Caught Between Borders: Identity Crises

by Madeeha Ansari

AS part of a global research project on forced migration, I was able to listen closely to the stories of children who had perhaps one, perhaps two parents of Afghan origin, and whose only memories were of life in Pakistan. The most powerful, common motif reverberating through their experiences was: ‘I was born here’.

In September 2023, an announcement was made giving undocumented families and individuals of Afghan origin a deadline of Nov 1 to exit the country. This impacts an estimated 1.7 million people, and includes communities that have experienced protracted displacement since the 1980s. For many, a second and often a third generation of children has grown up in Pakistan. However, without pathways to citizenship, their position has remained insecure — even for registered refugees, Proof of Registration (PoR) or Afghan Citizen cards have been subject to renewal after a certain time period.

What, then, is identity? If identity is a document, then it could be a valuable key opening doors to education, livelihoods, the dream of a future different from that of an uprooted generation. The PoR or Afghan Citizen card fit into some doors, enabling bright-eyed young people to enter formal schools and build, brick by brick, those imagined futures. But identity as a document can be a vanishing key, as many now fear deportation in the second phase of the plan as currently shared.

The fear of repatriation was one reason why some of the most vulnerable communities — often in informal, urban contexts — chose to remain invisible, even if that meant giving up even the most basic rights. There was nothing promised to them, yet they fought to stay — moving multiple times, even from the rubble of bulldozed settlements. Perhaps, then, identity is more than a piece of paper, and has something to do with homes built and rebuilt, relationships forged, children born and raised.

In a parallel reality, children born in Pakistan would have had access to the same kind of birthright citizenship, according to the 1951 Citizenship Act, as those who came as refugees to the country in 1947. They would be able to open bank accounts, own property, enrol in schools with the confidence that comes from a secure national identity. In this alternative vision, they would have the responsibilities that come with citizenship rights, part of a social contract and contributing to a shared and harmonious future.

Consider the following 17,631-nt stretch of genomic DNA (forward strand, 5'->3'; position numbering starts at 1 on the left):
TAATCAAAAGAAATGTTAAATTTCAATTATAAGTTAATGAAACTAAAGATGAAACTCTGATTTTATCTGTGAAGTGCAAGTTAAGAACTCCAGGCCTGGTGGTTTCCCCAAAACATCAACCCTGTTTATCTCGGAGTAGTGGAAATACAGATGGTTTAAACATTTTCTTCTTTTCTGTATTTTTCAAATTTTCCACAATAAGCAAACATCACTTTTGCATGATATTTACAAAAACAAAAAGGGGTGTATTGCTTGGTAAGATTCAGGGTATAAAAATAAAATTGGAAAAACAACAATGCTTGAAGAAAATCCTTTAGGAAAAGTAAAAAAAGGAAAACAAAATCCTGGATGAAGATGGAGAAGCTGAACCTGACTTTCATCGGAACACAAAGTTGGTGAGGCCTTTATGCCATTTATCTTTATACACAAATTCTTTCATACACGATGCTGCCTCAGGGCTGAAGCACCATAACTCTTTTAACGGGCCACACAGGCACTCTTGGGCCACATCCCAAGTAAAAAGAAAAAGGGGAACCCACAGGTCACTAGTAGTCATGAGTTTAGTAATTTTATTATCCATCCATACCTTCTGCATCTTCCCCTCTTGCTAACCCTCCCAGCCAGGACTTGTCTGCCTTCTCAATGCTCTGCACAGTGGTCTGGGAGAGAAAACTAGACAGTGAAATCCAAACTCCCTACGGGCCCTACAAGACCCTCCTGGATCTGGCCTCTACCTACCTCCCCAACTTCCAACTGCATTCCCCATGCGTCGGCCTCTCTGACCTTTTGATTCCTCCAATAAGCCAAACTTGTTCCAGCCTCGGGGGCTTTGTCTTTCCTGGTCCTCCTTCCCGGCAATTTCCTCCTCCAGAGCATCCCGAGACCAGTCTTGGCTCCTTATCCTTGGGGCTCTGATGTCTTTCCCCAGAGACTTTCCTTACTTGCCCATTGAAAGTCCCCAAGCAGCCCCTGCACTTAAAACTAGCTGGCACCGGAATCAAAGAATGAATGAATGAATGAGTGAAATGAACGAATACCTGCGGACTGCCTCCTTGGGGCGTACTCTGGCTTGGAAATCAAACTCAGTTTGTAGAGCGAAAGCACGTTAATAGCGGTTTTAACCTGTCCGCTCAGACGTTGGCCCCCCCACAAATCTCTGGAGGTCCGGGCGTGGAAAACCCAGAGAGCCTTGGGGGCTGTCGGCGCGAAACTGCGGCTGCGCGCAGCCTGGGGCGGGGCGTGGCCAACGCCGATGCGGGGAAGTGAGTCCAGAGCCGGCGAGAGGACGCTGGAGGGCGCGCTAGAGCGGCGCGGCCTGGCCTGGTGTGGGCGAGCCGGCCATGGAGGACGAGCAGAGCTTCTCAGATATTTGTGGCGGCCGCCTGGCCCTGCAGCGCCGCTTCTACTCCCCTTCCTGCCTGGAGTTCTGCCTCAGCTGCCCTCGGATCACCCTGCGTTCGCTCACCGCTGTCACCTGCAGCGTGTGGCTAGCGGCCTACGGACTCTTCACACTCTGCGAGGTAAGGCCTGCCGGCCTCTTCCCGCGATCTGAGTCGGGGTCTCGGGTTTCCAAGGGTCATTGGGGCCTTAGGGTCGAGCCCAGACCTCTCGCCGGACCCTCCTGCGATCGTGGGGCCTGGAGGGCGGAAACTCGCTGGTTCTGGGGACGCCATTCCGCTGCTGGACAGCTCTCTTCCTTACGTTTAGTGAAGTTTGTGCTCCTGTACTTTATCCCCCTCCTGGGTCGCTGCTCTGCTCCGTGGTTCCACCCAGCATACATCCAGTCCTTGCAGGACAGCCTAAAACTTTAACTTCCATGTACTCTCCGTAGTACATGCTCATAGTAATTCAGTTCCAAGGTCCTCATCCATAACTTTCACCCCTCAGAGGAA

But our reality is less than utopian, with a crippling economic crisis and worsening security conditions driving both public and policy reactions. One question is whether the sudden exodus of Afghan communities will truly impact, for the better, the fuel prices having a paralytic effect on families in Pakistan — or the rising threat of violence from angered Taliban neighbours.

For the children and families now being sent to holding centres or across the border, the signs are pointing to a humanitarian and “human rights catastrophe”, according to the UNHCR, the UN refugee agency. It will be the latest wave of disruption and displacement, this time to a barely post-war pariah country with little international support, and few or no remaining personal networks to moor them. The likely scenario will be the setting up of yet more camps during a harsh winter, with little time to prepare for their arrival and basic survival in terms of food and shelter, let alone livelihoods and education. The journey itself is fraught with physical protection risks for women and children, who are ever the most vulnerable in a crisis. Once there, unless there are provisions for protection, sanitation and hygiene in camp conditions, there will once more not only be risks in terms of disease but also physical and sexual violence.

They were refugees here. And if they go ‘back’ to Afghanistan in this way, they will be refugees there. In the medium term, there are big question marks surrounding livelihoods and education, and whether Afghanistan has the capacity to absorb such a large number of people. For children, sudden and involuntary migration can have a deeply traumatic impact for which there are unlikely to be psychosocial support mechanisms, or the provision of safe and child-friendly spaces that can provide stability. In fact, there is a high likelihood of families relying on negative coping strategies such as early marriage and child labour to survive. Girls are expressing terror at the prospect of losing their chance to go to school, in the only country where female education is banned.

As of Nov 5, an estimated 128,000 people have left via Torkham. While this is a fraction of the intended numbers, there are reports of minors being separated from caregivers, and of Pakistani Pakhtun minors being mistakenly sent across the border. If anything, all this indicates that an undertaking of this magnitude needs more time, careful planning and communication across stakeholders — including governments, UN agencies, civil society and individuals at risk — to ensure that any return is truly what we as a country have for decades promised it will be: voluntary, safe and dignified.

Identity is a tangled mesh of past and present. For third-generation children, growing up in a ‘host’ country means their identities are informed by transmitted memories and culture — but also very much by their lives and experiences in the only home they have known. We owe it to them to consider them, their protection and rights in any next steps, so they can say with pride that they were born in Pakistan.

Acknowledgement: Published in Daily Dawn on Nov 11, 2023



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